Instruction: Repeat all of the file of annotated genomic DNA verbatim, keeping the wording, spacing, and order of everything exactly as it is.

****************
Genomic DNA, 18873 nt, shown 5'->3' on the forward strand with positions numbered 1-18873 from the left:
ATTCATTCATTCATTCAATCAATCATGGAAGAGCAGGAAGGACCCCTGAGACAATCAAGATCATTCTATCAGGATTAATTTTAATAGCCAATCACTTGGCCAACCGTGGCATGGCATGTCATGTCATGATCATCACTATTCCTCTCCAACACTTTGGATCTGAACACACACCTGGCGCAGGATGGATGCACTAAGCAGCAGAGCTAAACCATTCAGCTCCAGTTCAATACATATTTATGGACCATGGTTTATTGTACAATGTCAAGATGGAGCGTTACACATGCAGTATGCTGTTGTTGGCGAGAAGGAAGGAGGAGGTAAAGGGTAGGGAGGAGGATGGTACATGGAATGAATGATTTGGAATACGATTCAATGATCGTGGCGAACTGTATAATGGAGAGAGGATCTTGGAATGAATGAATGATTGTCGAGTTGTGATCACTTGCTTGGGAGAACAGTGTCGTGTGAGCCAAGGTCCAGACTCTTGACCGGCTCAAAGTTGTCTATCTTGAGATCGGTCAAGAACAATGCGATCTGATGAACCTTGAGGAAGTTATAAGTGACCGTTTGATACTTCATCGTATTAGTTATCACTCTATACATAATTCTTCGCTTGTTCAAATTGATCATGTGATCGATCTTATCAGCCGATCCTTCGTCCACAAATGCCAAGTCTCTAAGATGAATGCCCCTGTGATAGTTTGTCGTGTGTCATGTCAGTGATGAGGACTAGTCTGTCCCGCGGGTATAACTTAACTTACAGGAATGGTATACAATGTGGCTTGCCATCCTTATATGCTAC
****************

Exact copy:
Genomic DNA, 18873 nt, shown 5'->3' on the forward strand with positions numbered 1-18873 from the left:
ATTCATTCATTCATTCAATCAATCATGGAAGAGCAGGAAGGACCCCTGAGACAATCAAGATCATTCTATCAGGATTAATTTTAATAGCCAATCACTTGGCCAACCGTGGCATGGCATGTCATGTCATGATCATCACTATTCCTCTCCAACACTTTGGATCTGAACACACACCTGGCGCAGGATGGATGCACTAAGCAGCAGAGCTAAACCATTCAGCTCCAGTTCAATACATATTTATGGACCATGGTTTATTGTACAATGTCAAGATGGAGCGTTACACATGCAGTATGCTGTTGTTGGCGAGAAGGAAGGAGGAGGTAAAGGGTAGGGAGGAGGATGGTACATGGAATGAATGATTTGGAATACGATTCAATGATCGTGGCGAACTGTATAATGGAGAGAGGATCTTGGAATGAATGAATGATTGTCGAGTTGTGATCACTTGCTTGGGAGAACAGTGTCGTGTGAGCCAAGGTCCAGACTCTTGACCGGCTCAAAGTTGTCTATCTTGAGATCGGTCAAGAACAATGCGATCTGATGAACCTTGAGGAAGTTATAAGTGACCGTTTGATACTTCATCGTATTAGTTATCACTCTATACATAATTCTTCGCTTGTTCAAATTGATCATGTGATCGATCTTATCAGCCGATCCTTCGTCCACAAATGCCAAGTCTCTAAGATGAATGCCCCTGTGATAGTTTGTCGTGTGTCATGTCAGTGATGAGGACTAGTCTGTCCCGCGGGTATAACTTAACTTACAGGAATGGTATACAATGTGGCTTGCCATCCTTATATGCTAC